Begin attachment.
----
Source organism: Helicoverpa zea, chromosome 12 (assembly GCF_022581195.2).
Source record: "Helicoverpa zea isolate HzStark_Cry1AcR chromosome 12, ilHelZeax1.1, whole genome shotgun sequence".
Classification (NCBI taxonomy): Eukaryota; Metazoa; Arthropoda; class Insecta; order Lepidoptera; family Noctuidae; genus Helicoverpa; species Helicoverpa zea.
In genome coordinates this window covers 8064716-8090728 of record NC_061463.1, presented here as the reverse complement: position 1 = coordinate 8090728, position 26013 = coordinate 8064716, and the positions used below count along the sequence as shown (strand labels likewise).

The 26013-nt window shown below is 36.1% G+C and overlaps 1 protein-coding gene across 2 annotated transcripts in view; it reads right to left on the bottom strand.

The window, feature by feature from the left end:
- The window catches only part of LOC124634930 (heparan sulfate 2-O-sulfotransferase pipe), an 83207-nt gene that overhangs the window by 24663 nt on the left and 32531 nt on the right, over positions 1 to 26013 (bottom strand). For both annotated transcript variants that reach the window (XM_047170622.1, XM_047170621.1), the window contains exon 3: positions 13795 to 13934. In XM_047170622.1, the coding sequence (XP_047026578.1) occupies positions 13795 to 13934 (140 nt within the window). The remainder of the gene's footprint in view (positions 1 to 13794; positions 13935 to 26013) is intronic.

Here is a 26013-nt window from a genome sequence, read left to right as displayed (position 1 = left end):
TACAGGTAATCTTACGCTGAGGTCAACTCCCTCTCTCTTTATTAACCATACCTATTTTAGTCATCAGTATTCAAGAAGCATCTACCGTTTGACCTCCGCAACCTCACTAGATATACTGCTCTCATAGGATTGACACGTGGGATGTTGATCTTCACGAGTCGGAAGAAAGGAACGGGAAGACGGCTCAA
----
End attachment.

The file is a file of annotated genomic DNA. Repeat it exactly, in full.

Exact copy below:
Source organism: Helicoverpa zea, chromosome 12 (assembly GCF_022581195.2).
Source record: "Helicoverpa zea isolate HzStark_Cry1AcR chromosome 12, ilHelZeax1.1, whole genome shotgun sequence".
Classification (NCBI taxonomy): Eukaryota; Metazoa; Arthropoda; class Insecta; order Lepidoptera; family Noctuidae; genus Helicoverpa; species Helicoverpa zea.
In genome coordinates this window covers 8064716-8090728 of record NC_061463.1, presented here as the reverse complement: position 1 = coordinate 8090728, position 26013 = coordinate 8064716, and the positions used below count along the sequence as shown (strand labels likewise).

The 26013-nt window shown below is 36.1% G+C and overlaps 1 protein-coding gene across 2 annotated transcripts in view; it reads right to left on the bottom strand.

The window, feature by feature from the left end:
- The window catches only part of LOC124634930 (heparan sulfate 2-O-sulfotransferase pipe), an 83207-nt gene that overhangs the window by 24663 nt on the left and 32531 nt on the right, over positions 1 to 26013 (bottom strand). For both annotated transcript variants that reach the window (XM_047170622.1, XM_047170621.1), the window contains exon 3: positions 13795 to 13934. In XM_047170622.1, the coding sequence (XP_047026578.1) occupies positions 13795 to 13934 (140 nt within the window). The remainder of the gene's footprint in view (positions 1 to 13794; positions 13935 to 26013) is intronic.

Here is a 26013-nt window from a genome sequence, read left to right as displayed (position 1 = left end):
TACAGGTAATCTTACGCTGAGGTCAACTCCCTCTCTCTTTATTAACCATACCTATTTTAGTCATCAGTATTCAAGAAGCATCTACCGTTTGACCTCCGCAACCTCACTAGATATACTGCTCTCATAGGATTGACACGTGGGATGTTGATCTTCACGAGTCGGAAGAAAGGAACGGGAAGACGGCTCAA